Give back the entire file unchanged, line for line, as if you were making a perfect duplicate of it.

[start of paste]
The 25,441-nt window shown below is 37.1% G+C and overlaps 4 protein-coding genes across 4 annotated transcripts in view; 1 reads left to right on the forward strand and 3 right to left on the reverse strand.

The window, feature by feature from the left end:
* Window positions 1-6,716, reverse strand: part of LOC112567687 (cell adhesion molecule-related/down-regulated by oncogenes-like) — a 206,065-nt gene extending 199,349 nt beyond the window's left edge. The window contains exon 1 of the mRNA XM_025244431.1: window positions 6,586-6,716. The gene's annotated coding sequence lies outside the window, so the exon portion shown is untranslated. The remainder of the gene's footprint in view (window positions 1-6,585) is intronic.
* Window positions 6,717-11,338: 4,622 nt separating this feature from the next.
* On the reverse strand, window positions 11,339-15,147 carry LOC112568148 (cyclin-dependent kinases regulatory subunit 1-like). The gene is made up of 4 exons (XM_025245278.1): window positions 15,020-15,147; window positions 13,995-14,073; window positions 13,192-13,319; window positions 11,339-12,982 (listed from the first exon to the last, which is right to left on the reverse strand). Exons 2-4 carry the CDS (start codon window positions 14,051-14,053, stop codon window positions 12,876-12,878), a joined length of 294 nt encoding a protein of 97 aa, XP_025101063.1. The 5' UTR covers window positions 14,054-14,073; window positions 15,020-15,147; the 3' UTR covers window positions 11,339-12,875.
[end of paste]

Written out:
The 25,441-nt window shown below is 37.1% G+C and overlaps 4 protein-coding genes across 4 annotated transcripts in view; 1 reads left to right on the forward strand and 3 right to left on the reverse strand.

The window, feature by feature from the left end:
* Window positions 1-6,716, reverse strand: part of LOC112567687 (cell adhesion molecule-related/down-regulated by oncogenes-like) — a 206,065-nt gene extending 199,349 nt beyond the window's left edge. The window contains exon 1 of the mRNA XM_025244431.1: window positions 6,586-6,716. The gene's annotated coding sequence lies outside the window, so the exon portion shown is untranslated. The remainder of the gene's footprint in view (window positions 1-6,585) is intronic.
* Window positions 6,717-11,338: 4,622 nt separating this feature from the next.
* On the reverse strand, window positions 11,339-15,147 carry LOC112568148 (cyclin-dependent kinases regulatory subunit 1-like). The gene is made up of 4 exons (XM_025245278.1): window positions 15,020-15,147; window positions 13,995-14,073; window positions 13,192-13,319; window positions 11,339-12,982 (listed from the first exon to the last, which is right to left on the reverse strand). Exons 2-4 carry the CDS (start codon window positions 14,051-14,053, stop codon window positions 12,876-12,878), a joined length of 294 nt encoding a protein of 97 aa, XP_025101063.1. The 5' UTR covers window positions 14,054-14,073; window positions 15,020-15,147; the 3' UTR covers window positions 11,339-12,875.